Metavari’s Video for the Re-Imagined “Kings Die Like Other Men (Rediscovery)” is a Subversion of Heroic Myth of the Wealthy and Powerful

Metavari, photo courtesy the artist

Nate Utesch is a musician/composer and visual artist known for his albums covers for Phoebe Bridgers and Weezer. With his long-running electronic/post-rock project Metavari he recently reimagined the project’s 2009 debut full length album Be One of Us and Hear No Noise as Soft Continuum (due out June 10, 2022 via Joyful Noise Recordings) dedicated to the life and memory of founding member and bassist Ty Brinnerman (1981-2020). The single “Kings Die Like Other Men (Rediscovery)” was recently released with a music video depicting medieval knights in battle like something out of an updated John Boorman film. Unlike the usual historical drama this movie ends abruptly with the death of the leader and with a slight rewind back to the action. This version of the song, the opening track of the 2009 album, is all electronic and moody, giving an air of triumph cut short with an outro of melancholic acceptance like the end credits of Excalibur but with a soundtrack like something right out of the library music tradition—surreal and cut out of immediate and obvious cultural references crafted to be more universal in appeal long term. After all kings do die like other men and most often in a less than exalted and glorious a fashion than culture and myth would like to convey for posterity. And rather than some lengthy work extolling the fabricated virtues of the nobility this song is about a third as long as the original. Watch the video for “Kings Die Like Other Men (Rediscovery)” on YouTube and follow Metavari at the links provided.

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Lustmord & Karin Park Chart a Path Through the Dark Waters Ahead to a Mysterious Future With ALTER

Lustmord & Karin Park, photo by Edgar Bachel

Lustmord is perhaps best known for his extensive and varied career in crafting fascinating and evocative soundscapes and his work in and with SPK, Current 93, Jarboe, Clock DVA and Melvins. So it should come as no surprise that his collaborative album with Karin Park, vocalist and member of Swedish rock band ÅRABROT, would yield something different and a synthesis of his own creatives strengths and hers. ALTER (out now on Pelagic Records) is not simply clever wordplay suggestive of a place of spiritual practice and the act of transforming an object or identity. It would be tempting to compare this record to something you might hear from Dead Can Dance because of the emotional resonance and invoking the mystical by tapping into ancient and devotional musical ideas. But there is something deeply dark about the songs of ALTER that feel like you’re witnessing the decay and collapse of modern civilization in mythical terms, an end of the world we know and the emergence of the next as manifested in a film by John Boorman. The sound design on every song has that haze of deep mystery that hung at the edges of most of Boorman’s films with drones and processed white noise flowing in the background. Park provides the distinct emotional connection with her voice like a mournful incantation beseeching strength and wisdom from beyond time.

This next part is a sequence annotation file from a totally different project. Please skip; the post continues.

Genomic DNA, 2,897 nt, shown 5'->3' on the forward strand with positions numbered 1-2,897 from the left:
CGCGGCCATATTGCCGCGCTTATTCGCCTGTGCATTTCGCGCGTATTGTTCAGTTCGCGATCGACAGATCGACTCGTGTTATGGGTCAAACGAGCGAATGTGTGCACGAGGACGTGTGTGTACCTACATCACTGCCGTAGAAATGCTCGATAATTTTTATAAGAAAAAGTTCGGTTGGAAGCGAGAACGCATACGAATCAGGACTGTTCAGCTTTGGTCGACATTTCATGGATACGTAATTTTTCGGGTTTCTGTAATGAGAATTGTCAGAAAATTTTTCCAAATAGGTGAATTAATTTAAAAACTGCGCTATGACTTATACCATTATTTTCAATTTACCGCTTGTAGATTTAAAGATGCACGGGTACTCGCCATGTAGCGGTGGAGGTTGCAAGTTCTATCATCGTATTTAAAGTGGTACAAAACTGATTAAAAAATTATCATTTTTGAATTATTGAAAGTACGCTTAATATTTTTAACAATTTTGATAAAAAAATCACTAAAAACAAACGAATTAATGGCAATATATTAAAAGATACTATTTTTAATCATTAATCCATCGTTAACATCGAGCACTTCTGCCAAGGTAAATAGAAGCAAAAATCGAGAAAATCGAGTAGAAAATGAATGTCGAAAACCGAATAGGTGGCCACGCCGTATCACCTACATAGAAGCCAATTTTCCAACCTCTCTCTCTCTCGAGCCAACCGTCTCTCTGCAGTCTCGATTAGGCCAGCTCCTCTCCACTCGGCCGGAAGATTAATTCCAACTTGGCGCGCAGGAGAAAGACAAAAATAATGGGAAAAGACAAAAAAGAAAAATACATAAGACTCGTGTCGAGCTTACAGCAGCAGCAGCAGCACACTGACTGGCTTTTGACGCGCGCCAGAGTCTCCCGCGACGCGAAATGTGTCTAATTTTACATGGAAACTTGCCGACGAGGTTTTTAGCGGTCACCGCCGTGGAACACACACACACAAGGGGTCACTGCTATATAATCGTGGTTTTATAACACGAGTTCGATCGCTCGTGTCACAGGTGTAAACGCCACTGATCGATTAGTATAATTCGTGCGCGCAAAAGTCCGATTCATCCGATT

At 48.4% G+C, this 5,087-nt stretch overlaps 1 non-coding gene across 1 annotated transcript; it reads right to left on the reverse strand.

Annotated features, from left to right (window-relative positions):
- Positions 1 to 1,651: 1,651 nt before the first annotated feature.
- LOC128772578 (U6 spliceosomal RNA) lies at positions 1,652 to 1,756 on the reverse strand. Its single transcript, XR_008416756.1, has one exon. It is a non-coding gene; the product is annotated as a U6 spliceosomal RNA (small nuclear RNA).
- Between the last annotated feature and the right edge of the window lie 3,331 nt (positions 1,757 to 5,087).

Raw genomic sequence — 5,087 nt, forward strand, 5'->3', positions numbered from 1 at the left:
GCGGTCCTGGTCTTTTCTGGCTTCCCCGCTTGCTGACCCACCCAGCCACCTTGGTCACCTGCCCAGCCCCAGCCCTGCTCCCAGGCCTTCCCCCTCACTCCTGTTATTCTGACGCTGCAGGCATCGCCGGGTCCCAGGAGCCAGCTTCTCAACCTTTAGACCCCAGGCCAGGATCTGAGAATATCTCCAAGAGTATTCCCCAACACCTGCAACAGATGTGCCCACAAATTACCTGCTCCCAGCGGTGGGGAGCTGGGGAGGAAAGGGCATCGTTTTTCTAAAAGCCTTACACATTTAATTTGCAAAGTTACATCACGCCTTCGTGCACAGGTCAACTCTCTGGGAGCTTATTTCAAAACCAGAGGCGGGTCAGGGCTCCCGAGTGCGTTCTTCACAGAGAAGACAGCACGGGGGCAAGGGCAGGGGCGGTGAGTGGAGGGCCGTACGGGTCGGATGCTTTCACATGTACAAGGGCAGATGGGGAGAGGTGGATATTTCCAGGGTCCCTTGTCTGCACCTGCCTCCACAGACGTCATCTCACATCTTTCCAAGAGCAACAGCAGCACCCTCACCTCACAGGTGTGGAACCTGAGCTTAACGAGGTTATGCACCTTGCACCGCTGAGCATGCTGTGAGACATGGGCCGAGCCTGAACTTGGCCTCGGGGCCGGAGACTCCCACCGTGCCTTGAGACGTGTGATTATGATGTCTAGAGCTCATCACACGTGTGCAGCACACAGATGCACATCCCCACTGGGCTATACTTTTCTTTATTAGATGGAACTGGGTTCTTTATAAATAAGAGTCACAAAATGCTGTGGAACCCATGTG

Lustmord has created a sense of space like a cavernous cathedral but one whose shifting sounds and textures is more like a tunnel down which Park travels on a journey in the near dark. The album would feel claustrophobic if the sounds weren’t also so expansive and suggestive of the wide open. Yet it also hints at a way of shielding oneself from a coarsened and perilous world until such a time as it might be safe to re-emerge and rebuild, to establish new myths for a better future while witnessing those that have served as the framework for the modern iteration of human culture to wither away and dissolve. Overall it’s reminiscent in a way of many of those Utopian science fiction films and works of the 1970s and 1980s like Logan’s Run, Zardoz (as hinted at earlier with the Boorman reference), J.G. Ballard’s most unusual novels and Gene Wolfe’s Urth of the New Sun series. All depict a future we never could have predicted and this album sounds like the music of the passage to that unprecedented future during a time of crises beyond the ability of our current social organizations and belief systems to weather intact. A dark, deep yet ultimately rewarding album of completely unconventional and enigmatic beauty that seeps into your consciousness and lingers long afterward. Listen to/download ALTER on Bandcamp and watch the video for “Song of Sol” on YouTube.